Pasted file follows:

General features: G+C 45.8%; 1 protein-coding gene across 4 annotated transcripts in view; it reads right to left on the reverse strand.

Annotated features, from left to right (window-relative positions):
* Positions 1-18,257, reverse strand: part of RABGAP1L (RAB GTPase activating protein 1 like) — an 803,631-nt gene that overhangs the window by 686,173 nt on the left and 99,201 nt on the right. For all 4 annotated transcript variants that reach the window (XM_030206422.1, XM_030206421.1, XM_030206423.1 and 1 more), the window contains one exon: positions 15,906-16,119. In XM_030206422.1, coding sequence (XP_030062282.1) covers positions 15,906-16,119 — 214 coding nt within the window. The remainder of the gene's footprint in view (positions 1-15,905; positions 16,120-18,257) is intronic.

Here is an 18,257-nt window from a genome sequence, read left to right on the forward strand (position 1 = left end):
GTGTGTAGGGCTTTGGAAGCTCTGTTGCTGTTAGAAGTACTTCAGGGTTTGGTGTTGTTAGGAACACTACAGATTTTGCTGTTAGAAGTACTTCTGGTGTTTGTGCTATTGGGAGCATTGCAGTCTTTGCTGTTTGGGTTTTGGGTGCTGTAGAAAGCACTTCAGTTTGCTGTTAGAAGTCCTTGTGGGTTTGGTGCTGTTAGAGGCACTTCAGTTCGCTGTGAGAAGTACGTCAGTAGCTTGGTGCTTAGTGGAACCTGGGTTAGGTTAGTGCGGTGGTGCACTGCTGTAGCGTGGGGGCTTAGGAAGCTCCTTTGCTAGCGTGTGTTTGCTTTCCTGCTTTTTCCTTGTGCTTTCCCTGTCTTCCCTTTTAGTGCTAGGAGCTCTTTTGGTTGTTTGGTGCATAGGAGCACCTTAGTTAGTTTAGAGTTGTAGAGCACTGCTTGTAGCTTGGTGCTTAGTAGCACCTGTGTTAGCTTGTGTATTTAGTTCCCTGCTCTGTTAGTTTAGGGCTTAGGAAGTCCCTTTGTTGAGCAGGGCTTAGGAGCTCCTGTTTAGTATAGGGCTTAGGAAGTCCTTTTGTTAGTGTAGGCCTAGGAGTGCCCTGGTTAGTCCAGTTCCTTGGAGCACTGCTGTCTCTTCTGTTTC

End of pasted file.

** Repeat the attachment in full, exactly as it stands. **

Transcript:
General features: G+C 45.8%; 1 protein-coding gene across 4 annotated transcripts in view; it reads right to left on the reverse strand.

Annotated features, from left to right (window-relative positions):
* Positions 1-18,257, reverse strand: part of RABGAP1L (RAB GTPase activating protein 1 like) — an 803,631-nt gene that overhangs the window by 686,173 nt on the left and 99,201 nt on the right. For all 4 annotated transcript variants that reach the window (XM_030206422.1, XM_030206421.1, XM_030206423.1 and 1 more), the window contains one exon: positions 15,906-16,119. In XM_030206422.1, coding sequence (XP_030062282.1) covers positions 15,906-16,119 — 214 coding nt within the window. The remainder of the gene's footprint in view (positions 1-15,905; positions 16,120-18,257) is intronic.

Here is an 18,257-nt window from a genome sequence, read left to right on the forward strand (position 1 = left end):
GTGTGTAGGGCTTTGGAAGCTCTGTTGCTGTTAGAAGTACTTCAGGGTTTGGTGTTGTTAGGAACACTACAGATTTTGCTGTTAGAAGTACTTCTGGTGTTTGTGCTATTGGGAGCATTGCAGTCTTTGCTGTTTGGGTTTTGGGTGCTGTAGAAAGCACTTCAGTTTGCTGTTAGAAGTCCTTGTGGGTTTGGTGCTGTTAGAGGCACTTCAGTTCGCTGTGAGAAGTACGTCAGTAGCTTGGTGCTTAGTGGAACCTGGGTTAGGTTAGTGCGGTGGTGCACTGCTGTAGCGTGGGGGCTTAGGAAGCTCCTTTGCTAGCGTGTGTTTGCTTTCCTGCTTTTTCCTTGTGCTTTCCCTGTCTTCCCTTTTAGTGCTAGGAGCTCTTTTGGTTGTTTGGTGCATAGGAGCACCTTAGTTAGTTTAGAGTTGTAGAGCACTGCTTGTAGCTTGGTGCTTAGTAGCACCTGTGTTAGCTTGTGTATTTAGTTCCCTGCTCTGTTAGTTTAGGGCTTAGGAAGTCCCTTTGTTGAGCAGGGCTTAGGAGCTCCTGTTTAGTATAGGGCTTAGGAAGTCCTTTTGTTAGTGTAGGCCTAGGAGTGCCCTGGTTAGTCCAGTTCCTTGGAGCACTGCTGTCTCTTCTGTTTC